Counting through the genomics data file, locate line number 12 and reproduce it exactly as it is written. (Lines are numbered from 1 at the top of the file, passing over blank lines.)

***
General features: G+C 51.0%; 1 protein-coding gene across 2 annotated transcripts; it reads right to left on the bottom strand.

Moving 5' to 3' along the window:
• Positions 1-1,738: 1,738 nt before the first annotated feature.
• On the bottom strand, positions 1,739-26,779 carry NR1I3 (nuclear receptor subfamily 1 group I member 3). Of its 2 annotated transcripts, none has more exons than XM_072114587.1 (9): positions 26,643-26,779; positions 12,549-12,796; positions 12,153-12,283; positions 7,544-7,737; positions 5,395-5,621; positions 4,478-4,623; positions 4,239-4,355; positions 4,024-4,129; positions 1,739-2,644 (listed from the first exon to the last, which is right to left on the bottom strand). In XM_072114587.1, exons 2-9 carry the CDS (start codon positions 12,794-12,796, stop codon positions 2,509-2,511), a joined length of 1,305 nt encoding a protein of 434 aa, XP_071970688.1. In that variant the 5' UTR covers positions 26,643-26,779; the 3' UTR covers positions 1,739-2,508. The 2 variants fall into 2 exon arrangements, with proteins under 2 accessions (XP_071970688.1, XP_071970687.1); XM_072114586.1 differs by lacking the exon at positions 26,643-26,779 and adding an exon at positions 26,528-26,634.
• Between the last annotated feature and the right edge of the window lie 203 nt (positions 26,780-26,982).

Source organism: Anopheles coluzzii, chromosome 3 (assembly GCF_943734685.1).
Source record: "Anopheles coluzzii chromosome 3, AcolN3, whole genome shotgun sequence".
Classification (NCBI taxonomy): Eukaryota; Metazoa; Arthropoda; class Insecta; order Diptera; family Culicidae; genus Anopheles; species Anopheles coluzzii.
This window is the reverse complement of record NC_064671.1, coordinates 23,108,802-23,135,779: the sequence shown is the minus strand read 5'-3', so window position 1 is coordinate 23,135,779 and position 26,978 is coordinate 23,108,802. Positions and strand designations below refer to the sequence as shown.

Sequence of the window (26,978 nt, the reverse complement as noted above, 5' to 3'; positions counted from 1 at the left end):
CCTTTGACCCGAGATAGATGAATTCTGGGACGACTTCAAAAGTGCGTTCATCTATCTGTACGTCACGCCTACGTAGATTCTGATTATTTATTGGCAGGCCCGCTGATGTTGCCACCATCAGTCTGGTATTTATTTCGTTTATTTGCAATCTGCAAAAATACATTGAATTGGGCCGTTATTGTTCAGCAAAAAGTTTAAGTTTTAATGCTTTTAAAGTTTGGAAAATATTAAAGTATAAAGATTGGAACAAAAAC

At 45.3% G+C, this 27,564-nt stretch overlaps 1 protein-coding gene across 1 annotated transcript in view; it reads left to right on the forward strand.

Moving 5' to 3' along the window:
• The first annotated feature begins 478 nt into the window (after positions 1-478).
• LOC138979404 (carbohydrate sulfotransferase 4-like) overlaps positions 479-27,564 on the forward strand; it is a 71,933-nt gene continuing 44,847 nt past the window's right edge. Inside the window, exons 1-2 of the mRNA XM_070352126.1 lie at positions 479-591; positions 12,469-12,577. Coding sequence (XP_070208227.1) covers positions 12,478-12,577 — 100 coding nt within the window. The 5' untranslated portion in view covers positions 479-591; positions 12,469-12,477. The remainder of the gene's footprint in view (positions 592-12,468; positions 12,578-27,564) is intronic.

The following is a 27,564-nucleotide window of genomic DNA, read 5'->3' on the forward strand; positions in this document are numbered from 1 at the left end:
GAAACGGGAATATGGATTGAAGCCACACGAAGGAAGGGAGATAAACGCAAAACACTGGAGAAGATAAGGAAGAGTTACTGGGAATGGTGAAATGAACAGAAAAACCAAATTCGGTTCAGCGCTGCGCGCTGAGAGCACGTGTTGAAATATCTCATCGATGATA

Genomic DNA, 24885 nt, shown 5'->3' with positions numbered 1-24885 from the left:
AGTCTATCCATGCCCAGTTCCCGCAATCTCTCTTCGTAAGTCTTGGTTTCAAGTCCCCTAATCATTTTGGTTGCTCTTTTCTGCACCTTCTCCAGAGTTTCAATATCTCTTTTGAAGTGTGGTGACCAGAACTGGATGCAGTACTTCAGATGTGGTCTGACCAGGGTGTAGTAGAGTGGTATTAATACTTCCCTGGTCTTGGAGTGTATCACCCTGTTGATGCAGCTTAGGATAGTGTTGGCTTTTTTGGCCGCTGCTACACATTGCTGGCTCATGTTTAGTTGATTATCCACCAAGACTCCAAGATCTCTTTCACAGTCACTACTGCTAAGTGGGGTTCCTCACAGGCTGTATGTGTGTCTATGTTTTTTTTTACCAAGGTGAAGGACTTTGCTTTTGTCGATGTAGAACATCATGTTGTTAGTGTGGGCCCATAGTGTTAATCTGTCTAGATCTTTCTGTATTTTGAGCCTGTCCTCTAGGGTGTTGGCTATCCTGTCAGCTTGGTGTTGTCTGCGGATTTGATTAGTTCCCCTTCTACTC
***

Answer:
At 45.3% G+C, this 27,564-nt stretch overlaps 1 protein-coding gene across 1 annotated transcript in view; it reads left to right on the forward strand.